Among the many other potential hazards in and around the home are balconies, garden tools, all kinds of chemicals (cleaning, painting, stripping products) and a whole lot more. It’s a wonder the majority of us manage to stay safe and well at all.

No Win No Fee Accident Claims for Product Liability

So what does the law say about product liability and your ability to make No Win, No Fee accident claims when things go badly wrong? First of all, as with any type of personal injury claim, whatever happened – damage, destruction, or injury to you or your loved ones – cannot have been caused by you. It must be entirely the fault of the product itself.

You are protected by legal responsibilities not only on manufacturers to make sure their products are safe to use, but also wholesalers and the shops that sell the products. These three entities must ensure their products contain sufficient warnings about possible risks in using them, as well as providing ample information on how to avoid injury or damage. They're also legally bound to monitor their products so that they're always in compliance with evolving safety laws. If they're not, they have to bring them up to date as quickly as possible.

Almost all have product liability insurance, so if something does happen and someone is injured or damage is caused by using a product, there are funds available for compensation. Certainly for families that fall victim to defective products, it makes sense to reduce their financial burden by searching for No Win, No Fee solicitors instead of paying to get a claim started. Hopefully then, it will be a win-win all round.

Monday, October 17, 2016

News Essentials: 17th October 2016

A brief summary of the essential family law news and cases from the last week:

Leading family lawyer calls for action on 'endemic' court delays
The government needs to take urgent action to secure the viability and sustainability of the family courts in response to the rising number of litigants and a sharp decline in funding, a leading family lawyer has said. Full story: Solicitors Journal.

Civil partner wins appeal against estate of former partner who hid assets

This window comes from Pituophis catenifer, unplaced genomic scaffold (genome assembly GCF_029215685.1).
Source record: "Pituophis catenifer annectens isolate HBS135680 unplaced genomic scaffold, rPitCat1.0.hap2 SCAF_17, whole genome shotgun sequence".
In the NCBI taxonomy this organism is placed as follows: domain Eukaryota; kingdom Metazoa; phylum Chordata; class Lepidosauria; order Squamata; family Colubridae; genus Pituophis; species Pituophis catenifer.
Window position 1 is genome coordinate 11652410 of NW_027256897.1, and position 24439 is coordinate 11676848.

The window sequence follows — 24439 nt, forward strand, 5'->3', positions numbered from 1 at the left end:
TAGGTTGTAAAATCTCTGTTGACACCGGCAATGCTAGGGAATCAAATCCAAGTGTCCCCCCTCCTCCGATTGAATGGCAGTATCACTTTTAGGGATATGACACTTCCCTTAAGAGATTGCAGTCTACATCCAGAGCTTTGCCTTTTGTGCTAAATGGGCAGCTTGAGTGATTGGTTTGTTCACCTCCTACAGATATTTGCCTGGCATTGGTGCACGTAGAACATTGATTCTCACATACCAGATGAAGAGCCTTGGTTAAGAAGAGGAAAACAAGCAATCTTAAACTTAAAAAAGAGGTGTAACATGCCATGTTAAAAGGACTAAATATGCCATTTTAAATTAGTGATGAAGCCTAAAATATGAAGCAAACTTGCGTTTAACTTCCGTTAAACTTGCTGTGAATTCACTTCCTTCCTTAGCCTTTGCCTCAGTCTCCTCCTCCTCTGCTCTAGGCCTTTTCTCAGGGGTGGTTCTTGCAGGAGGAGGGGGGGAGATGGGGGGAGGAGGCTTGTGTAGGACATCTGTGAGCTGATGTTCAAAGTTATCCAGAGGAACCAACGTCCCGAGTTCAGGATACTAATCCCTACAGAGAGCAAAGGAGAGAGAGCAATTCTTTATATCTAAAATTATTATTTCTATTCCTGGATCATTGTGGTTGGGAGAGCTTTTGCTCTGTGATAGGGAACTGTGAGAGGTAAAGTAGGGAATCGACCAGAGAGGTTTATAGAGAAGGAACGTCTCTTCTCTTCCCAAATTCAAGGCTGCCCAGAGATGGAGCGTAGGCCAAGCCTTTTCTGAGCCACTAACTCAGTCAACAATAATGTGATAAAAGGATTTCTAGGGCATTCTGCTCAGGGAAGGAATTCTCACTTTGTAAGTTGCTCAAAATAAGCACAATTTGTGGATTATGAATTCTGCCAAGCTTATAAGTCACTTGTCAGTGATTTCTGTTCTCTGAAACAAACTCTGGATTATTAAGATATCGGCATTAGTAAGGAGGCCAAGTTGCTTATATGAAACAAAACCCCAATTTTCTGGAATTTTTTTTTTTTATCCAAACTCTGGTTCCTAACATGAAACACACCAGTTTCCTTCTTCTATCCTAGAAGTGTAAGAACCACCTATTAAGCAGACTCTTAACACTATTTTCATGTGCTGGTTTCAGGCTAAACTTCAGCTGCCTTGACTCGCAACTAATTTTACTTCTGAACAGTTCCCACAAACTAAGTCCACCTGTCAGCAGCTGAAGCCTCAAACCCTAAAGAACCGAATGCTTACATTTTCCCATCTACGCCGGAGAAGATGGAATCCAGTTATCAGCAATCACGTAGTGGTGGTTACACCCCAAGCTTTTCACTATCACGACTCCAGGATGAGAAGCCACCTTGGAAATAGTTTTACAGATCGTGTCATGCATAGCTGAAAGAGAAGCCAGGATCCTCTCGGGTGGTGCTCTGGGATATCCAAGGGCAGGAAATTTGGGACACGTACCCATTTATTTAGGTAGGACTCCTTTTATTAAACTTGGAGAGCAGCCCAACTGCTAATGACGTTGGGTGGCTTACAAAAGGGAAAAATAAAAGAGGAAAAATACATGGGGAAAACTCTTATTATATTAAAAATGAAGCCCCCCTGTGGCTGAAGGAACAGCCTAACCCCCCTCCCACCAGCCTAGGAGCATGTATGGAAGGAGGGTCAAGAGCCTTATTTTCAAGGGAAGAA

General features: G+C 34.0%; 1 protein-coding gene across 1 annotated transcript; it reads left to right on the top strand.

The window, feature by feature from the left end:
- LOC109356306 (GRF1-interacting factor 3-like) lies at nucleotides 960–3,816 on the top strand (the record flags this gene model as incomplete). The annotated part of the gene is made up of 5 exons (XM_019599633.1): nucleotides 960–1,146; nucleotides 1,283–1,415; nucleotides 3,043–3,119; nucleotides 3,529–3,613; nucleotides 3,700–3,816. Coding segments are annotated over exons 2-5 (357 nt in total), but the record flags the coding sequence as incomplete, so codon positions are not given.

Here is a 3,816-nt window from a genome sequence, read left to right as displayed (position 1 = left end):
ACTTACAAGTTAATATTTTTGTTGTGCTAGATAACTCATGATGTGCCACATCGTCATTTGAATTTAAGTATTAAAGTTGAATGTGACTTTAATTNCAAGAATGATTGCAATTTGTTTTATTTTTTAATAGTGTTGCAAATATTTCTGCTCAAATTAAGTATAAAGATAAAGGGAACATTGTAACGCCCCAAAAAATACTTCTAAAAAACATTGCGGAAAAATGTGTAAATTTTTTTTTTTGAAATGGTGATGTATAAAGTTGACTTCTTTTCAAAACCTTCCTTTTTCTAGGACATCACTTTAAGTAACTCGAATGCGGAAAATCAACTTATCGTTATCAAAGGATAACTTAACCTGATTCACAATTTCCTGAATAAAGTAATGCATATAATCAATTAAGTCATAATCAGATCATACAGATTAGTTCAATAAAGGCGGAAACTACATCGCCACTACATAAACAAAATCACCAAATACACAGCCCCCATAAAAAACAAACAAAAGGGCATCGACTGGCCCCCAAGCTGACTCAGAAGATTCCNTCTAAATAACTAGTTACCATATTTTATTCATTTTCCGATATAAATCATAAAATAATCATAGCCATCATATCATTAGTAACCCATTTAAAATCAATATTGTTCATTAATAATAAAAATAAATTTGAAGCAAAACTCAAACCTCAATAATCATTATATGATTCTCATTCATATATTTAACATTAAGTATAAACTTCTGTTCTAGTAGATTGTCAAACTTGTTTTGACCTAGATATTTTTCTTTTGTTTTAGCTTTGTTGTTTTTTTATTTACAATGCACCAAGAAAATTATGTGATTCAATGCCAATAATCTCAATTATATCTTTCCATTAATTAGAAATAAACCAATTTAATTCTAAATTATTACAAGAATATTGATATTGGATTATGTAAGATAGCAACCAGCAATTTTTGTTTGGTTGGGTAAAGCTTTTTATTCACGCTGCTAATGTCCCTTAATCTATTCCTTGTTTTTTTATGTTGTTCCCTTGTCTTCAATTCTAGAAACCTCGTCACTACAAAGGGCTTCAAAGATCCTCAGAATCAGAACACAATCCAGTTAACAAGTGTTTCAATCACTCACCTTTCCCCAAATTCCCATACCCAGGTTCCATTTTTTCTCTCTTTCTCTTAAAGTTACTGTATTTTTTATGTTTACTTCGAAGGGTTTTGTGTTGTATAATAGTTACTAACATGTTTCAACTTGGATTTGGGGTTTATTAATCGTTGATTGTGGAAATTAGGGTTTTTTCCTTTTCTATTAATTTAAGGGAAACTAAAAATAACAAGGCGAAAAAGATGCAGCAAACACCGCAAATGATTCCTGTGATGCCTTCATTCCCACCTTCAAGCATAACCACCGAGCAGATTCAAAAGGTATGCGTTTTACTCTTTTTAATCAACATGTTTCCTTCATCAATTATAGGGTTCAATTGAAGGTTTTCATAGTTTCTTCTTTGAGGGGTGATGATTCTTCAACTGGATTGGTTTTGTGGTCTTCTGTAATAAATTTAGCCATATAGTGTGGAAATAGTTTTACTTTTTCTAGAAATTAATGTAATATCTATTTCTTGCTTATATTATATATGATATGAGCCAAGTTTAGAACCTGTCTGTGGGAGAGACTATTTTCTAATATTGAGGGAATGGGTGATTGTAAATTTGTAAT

Court confirms that Sharland and Gohil apply to civil partnership dissolutions. Full story: Family Law Week. See Roocroft v Ball, below.

Cafcass private law demand
In September 2016, Cafcass received a total of 3,588 new private law cases. This is a 19% increase on September 2015 levels. Full story: Cafcass.

Care applications in September 2016
In September 2016, Cafcass received a total of 1,216 care applications.  This figure represents a 23% increase compared to those received in September 2015. Full story: Cafcass.

MIAMs information not completed on 40% of divorce applications
Figures revealed following FOI request by National Family Mediation. Full story: Family Law Hub.

Bankrupt cannot be forced to access pension pots to repay debts, Court of Appeal confirms
A bankrupt individual that has chosen not to access his pension savings cannot be forced to do so in order to repay debts, the Court of Appeal has confirmed. Full story: See Horton v Henry, below.

Roocroft v Ball [2016] EWCA Civ 1009 (14 October 2016)
Appeal against order dismissing application to set aside settlement on grounds of non-disclosure by deceased former civil partner. Appeal allowed. Full report: Family Law Week.

Re B-C (A Child) [2016] EWCA Civ 970 (28 July 2016)
Application for permission to appeal brought by a Local Authority following a determination to decline to list the Local Authority's application for an interim care order. Appeal allowed. Full report: Family Law Week.

M (Children) [2016] EWCA Civ 942 (9 August 2016)
Appeal against the decision of Russell J refusing the summary return of two children (JK aged five years eight months and DI aged four years ten months) to the United States of America. Appeal allowed. Full report: Family Law Week.

BK v NK (Suspension of Return Order) [2016] EWHC 2496 (Fam) (03 August 2016)

Application by father for summary return of child to Poland. Return order suspended to give mother time to make an application to Polish court for permission to remove the child from Poland. Full report: Bailii.

Horton v Henry (Rev 1) [2016] EWCA Civ 989 (07 October 2016)
Appeal by trustee in bankruptcy against dismissal of application for income payments order in respect of income which might become payable to the respondent from his personal pension policies.
Appeal dismissed. Full report: Bailii.

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For more news, see here.

For more cases, see here.

To subscribe to the Family Lore Focus free weekly Newsletter (which includes links to all of the week's top family law news stories, cases, articles and blog posts), go here.

Friday, October 14, 2016

Family law-related advertising opportunity

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Between them the two sites receive about 40,000 pageviews per month, the visitors including family law professionals, people involved in a family law case, and just people with an interest in family law.

Your advert won't be lost either, amongst hundreds of other adverts, or somewhere at the bottom of the page. It will be one of just a few adverts, usually or always visible near the top of the page, without having to scroll down to see it. I can also arrange for the advert to appear on virtually every page of both sites, so that it doesn't get missed by a visitor only looking at one page.